BEIRUT, Lebanon — When Turkey this week announced indictments against 20 suspects in the killing of the dissident Saudi writer Jamal Khashoggi, the prospects dimmed of anyone ever being held accountable for the crime.
None of the suspects are in Turkey, and Turkish courts do not normally try defendants in absentia. Calls for international legal action have gained little traction. And human rights advocates doubt that Saudi Arabia’s justice system will ever punish the suspects charged there.
“For someone like Jamal to be killed in that way and the world remains silent?” Mr. Khashoggi’s Turkish fiancé, Hatice Cengiz, wrote in a text message to The New York Times this week. “When will the world take action after this? And how does the West defend itself? With values? Where are the values?”
Mr. Khashoggi was a prominent Saudi journalist who broke with the kingdom’s de facto leader, Crown Prince Mohammed bin Salman, and fled to the United States, where he wrote opinion columns critical of the Saudi leadership for The Washington Post.
In October 2018, when he went to the Saudi Consulate in Istanbul to retrieve paperwork he needed to marry Ms. Cengiz, he was killed and dismembered by a team of Saudi agents. His remains have not been found.
After weeks of denials, Saudi officials acknowledged that the kingdom’s agents had killed Mr. Khashoggi, but they have insisted that the killing was neither premeditated nor ordered by Prince Mohammed. The Central Intelligence Agency has assessed that the crown prince had likely ordered the operation.
The killing struck a major blow to Prince Mohammed’s international reputation, but he has paid few tangible costs. After a brief hiatus, investors and businessmen have returned to Saudi Arabia, which now holds the presidency of the Group of 20, allowing Prince Mohammed to stand among the world’s most powerful leaders.
But a few efforts to ensure accountability are still moving forward.
On Wednesday, Turkey announced the end of its investigation into the killing with indictments against 20 Saudi suspects. Eighteen were charged with “murder with monstrous intent to inflict grave torment.”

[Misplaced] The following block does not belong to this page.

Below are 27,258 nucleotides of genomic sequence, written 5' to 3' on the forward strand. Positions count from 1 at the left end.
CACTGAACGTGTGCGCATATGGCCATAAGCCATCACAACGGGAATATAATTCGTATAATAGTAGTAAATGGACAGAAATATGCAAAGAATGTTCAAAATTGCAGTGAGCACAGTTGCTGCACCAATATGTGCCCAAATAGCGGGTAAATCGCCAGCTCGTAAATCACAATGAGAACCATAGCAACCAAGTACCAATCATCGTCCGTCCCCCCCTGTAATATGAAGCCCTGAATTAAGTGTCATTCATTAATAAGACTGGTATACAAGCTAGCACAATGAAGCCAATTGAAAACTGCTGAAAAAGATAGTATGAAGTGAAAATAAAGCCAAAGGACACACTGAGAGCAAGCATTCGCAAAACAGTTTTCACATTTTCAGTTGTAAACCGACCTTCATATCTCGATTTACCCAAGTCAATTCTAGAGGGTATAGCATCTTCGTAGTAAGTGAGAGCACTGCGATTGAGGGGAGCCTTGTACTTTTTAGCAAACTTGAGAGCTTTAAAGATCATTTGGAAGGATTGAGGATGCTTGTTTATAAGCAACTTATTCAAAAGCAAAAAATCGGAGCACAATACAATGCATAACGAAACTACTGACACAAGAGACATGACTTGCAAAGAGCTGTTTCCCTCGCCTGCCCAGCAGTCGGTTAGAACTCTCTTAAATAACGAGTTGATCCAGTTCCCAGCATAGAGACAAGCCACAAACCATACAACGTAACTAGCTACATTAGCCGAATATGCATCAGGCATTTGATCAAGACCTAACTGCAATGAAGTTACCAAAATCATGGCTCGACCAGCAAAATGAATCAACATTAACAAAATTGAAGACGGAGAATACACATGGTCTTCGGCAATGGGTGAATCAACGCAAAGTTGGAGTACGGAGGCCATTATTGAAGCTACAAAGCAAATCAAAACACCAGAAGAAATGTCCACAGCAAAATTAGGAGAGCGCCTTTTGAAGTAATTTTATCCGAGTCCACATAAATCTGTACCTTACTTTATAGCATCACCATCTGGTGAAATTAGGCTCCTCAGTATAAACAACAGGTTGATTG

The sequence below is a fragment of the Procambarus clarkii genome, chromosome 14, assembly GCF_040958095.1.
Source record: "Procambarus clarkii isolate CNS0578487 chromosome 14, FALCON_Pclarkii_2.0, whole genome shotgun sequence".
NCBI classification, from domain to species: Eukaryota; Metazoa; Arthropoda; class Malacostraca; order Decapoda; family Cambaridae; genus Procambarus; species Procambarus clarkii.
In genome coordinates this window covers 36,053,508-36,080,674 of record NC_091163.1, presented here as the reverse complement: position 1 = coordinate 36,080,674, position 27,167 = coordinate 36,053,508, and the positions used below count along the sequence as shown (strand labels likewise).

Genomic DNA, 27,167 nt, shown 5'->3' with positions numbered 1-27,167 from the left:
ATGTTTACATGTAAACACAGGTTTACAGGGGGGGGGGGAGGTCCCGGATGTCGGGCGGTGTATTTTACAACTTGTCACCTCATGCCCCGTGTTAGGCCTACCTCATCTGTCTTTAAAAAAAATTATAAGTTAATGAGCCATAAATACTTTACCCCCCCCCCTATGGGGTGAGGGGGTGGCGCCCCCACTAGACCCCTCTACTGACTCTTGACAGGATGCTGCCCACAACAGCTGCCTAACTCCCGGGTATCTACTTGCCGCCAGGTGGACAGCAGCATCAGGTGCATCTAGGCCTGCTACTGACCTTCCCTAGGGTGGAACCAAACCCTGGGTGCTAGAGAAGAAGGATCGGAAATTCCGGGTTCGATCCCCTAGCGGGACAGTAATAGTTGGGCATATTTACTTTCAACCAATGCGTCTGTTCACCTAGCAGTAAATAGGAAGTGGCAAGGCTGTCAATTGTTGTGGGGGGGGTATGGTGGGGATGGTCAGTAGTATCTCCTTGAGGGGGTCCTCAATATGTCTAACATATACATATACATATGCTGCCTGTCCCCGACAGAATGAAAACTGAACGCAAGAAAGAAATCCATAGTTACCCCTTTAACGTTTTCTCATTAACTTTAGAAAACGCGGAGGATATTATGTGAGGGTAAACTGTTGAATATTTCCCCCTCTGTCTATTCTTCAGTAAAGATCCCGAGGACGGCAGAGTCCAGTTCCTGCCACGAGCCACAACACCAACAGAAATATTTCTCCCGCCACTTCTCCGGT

Two close aides to Prince Mohammed were charged with incitement to murder: Brig. Gen. Ahmed Asiri, the former deputy head of Saudi intelligence, and Saud al-Qahtani, a former royal court adviser who has been identified by intelligence agencies as the plot’s leader.
But the prospects of a trial remain uncertain. None of the suspects are in Turkish custody, and Saudi officials have said none will be extradited. Turkish law allows for trials in absentia, but they normally cannot reach verdicts without testimony from the accused.
Agnes Callamard, a United Nations expert in extrajudicial killings who investigated the Khashoggi case, said that even a limited Turkish trial would be valuable because it would make more evidence about the crime public.
“To the extent that the law allows it, we must demand a trial in absentia,” she said, adding she had asked Turkish officials to clarify how they plan to proceed. “Of course, it won’t do much for justice in the traditional sense, but it will do a lot in terms of truth-telling.”
Ms. Callamard had called for an international criminal investigation but the United Nations has not pursued one. Nonetheless, she said, pressure had to remain on the case to “show others around the world who are tempted to kill a journalist to think twice.”